First and foremost, do not panic and stay calm. It is only natural to feel a sense of anger or frustration when something is forced upon you and is out of your control, but you must detach yourself from getting overly emotional in order to truly evaluate your respective situation.


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Think and say to yourself, is this officer placed by the courts to monitor my actions out to get me? or are they just following their job description? Oftentimes, we tend to feel like everyone, and everything is conspiring against us when that is not really the truth.

Remember, your Probation Officer is not your friend, and it does not matter how good of a rapport you have and/or had with them, whether they are your current officer, or the previous one. They are there to do the job of ensuring you comply with the conditions of your supervision and to hold you accountable when you transgress.

(You should read this other article of mine that will definitely help you out on this matter titled HOW TO MAKE YOUR PROBATION OFFICER REALLY LIKE YOU).

Another point you must realize is that you do yourself no favors when you are carrying an indifferent attitude towards them and are resistant to anything they suggest. The worst possible thing you can do for a Probation Officer is to be high maintenance or create more work for them.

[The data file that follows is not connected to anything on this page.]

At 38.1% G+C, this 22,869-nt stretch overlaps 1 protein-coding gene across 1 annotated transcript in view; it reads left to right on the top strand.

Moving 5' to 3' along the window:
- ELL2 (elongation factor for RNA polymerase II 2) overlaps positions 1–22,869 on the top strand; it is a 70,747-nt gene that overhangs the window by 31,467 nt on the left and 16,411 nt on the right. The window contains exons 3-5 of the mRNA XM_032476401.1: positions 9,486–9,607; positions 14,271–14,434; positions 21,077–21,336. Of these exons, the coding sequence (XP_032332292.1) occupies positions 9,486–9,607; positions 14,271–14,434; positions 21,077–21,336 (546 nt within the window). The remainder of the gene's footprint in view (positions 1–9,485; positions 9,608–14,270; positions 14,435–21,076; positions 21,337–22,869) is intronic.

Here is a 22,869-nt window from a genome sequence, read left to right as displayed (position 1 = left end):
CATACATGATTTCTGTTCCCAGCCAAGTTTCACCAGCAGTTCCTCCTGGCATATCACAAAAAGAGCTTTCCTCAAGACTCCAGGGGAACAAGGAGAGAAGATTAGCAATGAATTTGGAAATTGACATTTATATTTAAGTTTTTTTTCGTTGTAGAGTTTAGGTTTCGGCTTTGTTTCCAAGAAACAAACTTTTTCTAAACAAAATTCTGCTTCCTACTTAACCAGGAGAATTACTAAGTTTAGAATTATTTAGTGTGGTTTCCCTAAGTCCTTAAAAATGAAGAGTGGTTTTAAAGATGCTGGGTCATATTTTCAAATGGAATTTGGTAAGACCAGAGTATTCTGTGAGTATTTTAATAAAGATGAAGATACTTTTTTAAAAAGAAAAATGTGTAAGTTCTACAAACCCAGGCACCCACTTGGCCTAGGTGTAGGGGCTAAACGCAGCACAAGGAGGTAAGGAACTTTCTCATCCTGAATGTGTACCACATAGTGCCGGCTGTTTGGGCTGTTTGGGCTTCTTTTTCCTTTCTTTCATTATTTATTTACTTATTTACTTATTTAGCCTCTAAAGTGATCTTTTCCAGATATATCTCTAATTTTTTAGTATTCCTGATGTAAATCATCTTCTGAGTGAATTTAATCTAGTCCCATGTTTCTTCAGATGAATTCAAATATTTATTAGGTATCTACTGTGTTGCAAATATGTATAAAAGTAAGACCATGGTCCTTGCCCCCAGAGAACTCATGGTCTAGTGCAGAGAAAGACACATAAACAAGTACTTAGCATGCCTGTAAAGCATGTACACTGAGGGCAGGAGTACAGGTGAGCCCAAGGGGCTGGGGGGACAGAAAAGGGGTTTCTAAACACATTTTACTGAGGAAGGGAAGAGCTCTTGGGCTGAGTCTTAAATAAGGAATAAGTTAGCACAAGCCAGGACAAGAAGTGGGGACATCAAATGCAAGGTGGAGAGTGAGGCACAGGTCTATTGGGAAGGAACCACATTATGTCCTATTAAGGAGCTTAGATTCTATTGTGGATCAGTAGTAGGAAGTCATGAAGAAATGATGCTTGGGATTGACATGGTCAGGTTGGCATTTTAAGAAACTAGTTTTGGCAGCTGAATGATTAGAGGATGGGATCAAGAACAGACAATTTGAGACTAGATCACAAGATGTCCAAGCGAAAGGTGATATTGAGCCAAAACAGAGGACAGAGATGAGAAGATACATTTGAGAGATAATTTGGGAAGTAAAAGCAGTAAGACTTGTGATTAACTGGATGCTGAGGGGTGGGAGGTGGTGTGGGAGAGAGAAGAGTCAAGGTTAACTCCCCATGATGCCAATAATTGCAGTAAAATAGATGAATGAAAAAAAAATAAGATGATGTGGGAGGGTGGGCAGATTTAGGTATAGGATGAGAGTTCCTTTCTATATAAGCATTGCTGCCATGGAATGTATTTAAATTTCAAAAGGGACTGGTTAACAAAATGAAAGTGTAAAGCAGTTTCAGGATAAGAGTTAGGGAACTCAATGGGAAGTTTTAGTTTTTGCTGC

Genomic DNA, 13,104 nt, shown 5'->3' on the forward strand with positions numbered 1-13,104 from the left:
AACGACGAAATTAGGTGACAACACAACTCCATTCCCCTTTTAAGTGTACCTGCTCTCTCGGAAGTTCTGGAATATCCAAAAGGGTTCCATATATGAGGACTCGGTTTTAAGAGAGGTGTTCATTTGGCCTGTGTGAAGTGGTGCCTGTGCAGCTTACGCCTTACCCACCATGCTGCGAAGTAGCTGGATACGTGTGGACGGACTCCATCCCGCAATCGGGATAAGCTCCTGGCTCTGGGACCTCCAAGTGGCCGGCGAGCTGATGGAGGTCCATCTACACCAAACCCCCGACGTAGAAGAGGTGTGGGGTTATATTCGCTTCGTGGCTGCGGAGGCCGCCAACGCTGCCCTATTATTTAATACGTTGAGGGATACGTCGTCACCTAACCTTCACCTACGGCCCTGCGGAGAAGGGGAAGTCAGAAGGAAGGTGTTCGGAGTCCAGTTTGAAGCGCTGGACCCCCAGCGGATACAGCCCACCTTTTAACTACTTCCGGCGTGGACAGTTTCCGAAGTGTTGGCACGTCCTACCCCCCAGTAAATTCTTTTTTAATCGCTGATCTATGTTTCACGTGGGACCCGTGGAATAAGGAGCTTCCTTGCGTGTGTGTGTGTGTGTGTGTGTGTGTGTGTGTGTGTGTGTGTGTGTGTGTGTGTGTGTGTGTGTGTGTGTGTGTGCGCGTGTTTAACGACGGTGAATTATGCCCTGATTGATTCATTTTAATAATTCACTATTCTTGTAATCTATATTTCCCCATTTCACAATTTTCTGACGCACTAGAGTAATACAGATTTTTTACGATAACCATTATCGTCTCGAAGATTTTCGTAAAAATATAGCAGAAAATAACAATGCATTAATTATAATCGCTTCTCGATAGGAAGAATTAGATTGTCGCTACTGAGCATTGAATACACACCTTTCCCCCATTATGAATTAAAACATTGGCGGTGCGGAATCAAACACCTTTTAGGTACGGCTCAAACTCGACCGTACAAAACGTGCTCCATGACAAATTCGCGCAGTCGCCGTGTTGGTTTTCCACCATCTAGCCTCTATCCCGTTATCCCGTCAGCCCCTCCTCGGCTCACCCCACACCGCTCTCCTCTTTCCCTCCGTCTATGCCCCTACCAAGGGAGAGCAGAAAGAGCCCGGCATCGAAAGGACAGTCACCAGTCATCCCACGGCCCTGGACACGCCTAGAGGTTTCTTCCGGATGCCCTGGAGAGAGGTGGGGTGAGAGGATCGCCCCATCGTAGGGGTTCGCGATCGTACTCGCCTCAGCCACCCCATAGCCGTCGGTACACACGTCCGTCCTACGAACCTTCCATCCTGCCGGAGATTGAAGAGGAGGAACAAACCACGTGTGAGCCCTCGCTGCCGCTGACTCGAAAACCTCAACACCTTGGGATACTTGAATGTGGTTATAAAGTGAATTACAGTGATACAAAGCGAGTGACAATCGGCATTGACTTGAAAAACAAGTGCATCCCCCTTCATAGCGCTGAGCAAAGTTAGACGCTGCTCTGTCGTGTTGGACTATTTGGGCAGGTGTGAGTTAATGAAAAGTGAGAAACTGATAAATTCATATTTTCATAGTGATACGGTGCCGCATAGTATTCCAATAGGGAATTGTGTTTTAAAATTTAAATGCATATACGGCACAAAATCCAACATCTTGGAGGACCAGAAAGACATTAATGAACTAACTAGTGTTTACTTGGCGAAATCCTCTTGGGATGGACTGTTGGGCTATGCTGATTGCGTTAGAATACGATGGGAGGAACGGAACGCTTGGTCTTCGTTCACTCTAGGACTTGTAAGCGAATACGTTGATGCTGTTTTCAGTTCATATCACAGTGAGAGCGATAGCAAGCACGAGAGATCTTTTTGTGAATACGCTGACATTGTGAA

Finally, when you do feel like something particularly off is occurring, and feel you have no other choice, it may be time to follow up on how you are feeling. That said, you do have the right to be treated with dignity and respect and do have rights.

You can request to meet with your officer’s supervisor or manager, and bring any matter concerning you to their attention, as many probation offices have a formal complaint process in place.

Many times, you just need to speak to someone else to find out the conflict has more to do with misunderstanding your PO’s role and what their job is. At the very least, it will create a paper trail of evidence that you are having this issue with a Probation Officer prior to things escalating.

Sometimes it becomes evident that there would be a mutual benefit to have you switched to a new Probation Officer, other times it may be a painstaking process having to go through the court system, but ultimately, you cannot force them to give you a new one.

Establishing a new relationship is always challenging, and one involving your Probation Officer is no exception. It’s incredibly frustrating when you have to start over from scratch with a new officer, especially one who doesn’t seem to be as diplomatic as your previous.

Worry, stress, anxiety, all the way to even feelings of terror are something one could possibly experience when dealing with this situation.

I myself had my own experiences going through a switch out and can share a little bit of it in my other post titled CAN YOU SWITCH PROBATION OFFICERS? Part II- PLUS you will want to read it for my “Probation Officer Hack”, so you could say adios to them once and for all.

The Educated Felon